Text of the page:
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History

The name of Hampden for our township appeared on maps in the last decade of the 1700's even though the territory had not yet been surveyed.


The Scots, from the «Highland Clearances» came here in 1845 from the Western Isles and Highlands of Scotland.  In the beginning, settlement was primarily occupied by squatters as there were no official records of land concessions.  They were for the most part from the town of Stornoway, located on the north part of the Isle of Lewis in the Hebridean Islands.


They used debris, planks and nails, from the abandoned houses of the village of Victoria (established on the shores of the Rivière-au-Saumon, near Scotstown, the small village was inundated each time the river was swelling, nothing is left of that village today).  At this time, Hampden was occupied by a population of 23 Scottish families.


In 1860, the territory of the township was surveyed and built and Hampden was officially appointed as on the 10th of June 1867 and on the 1st of January 1874, it became a town municipality.

You possess some old photos of historic buildings that don't exist anymore?

Or some writings related to the past (true and testable if possible) of our township that have been forgotten?

You would like to share them with others who are also interested in the history of the township?


What you will share with us will be used

  to assemble an historic booklet on the Canton de Hampden.


Come to the municipal office with the photos and/or writtings you possess about the township history

and we will make copies so you can keep your originals.  If you already scanned them in digital format,

you can send them directly by email.  The writtings can also be sent by fax.


Click here to get our contact informations.


We are eager to discover your treasures of forgotten history!


Here's an example of what we're looking for :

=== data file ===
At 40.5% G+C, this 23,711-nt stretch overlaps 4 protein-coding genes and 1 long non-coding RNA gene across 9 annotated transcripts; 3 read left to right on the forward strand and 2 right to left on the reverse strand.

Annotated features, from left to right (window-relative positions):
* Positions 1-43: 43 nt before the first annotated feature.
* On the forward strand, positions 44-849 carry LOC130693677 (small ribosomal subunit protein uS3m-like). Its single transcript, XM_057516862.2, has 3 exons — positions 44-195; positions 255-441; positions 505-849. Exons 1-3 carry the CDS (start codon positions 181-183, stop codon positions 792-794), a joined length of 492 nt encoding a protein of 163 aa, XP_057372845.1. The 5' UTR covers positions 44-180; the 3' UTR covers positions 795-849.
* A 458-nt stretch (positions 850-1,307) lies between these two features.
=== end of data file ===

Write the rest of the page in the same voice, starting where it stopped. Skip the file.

The Pont Scotstown that was located on the chemin du 4 milles and passed over the Rivière-au-saumon.


(found on the web page :

http://www.pontscouverts.com/Pontscouverts2/Scotstown.html )

The history of the township interests you?

A brief history of Hampden Township

The name Hampden comes from the first family to settle in the township. They owned the concession of Hampden, Buckinghamshire, in England.  The lineage of the family ended in 1824 after John Hampden died without an heir.


The beginnings of colonization had been more difficult than expected for the first settlers who believed in the generosity of the agents of colonization. The land was not as arable as had been suggested. Part of the township land was discovered to contain granite rock which made the land very difficult to plough.  The same applied to the swampy area (BOG) on the Chemin de Franceville that was found to be an ideal location for waterfowl and for the nesting grounds of rare birds in addition to being the natural habitat of aquatic species. This has even been kept as a wildlife preservation area.


However the township's territory is well suited for logging and has been exploited for the wood by the Glasgow Canadian Company.  In 1891, there were even fifty sawmills in the township, employing more than 500 people at that time.  That development has been possible because of the various rivers of the district and their natural waterfalls.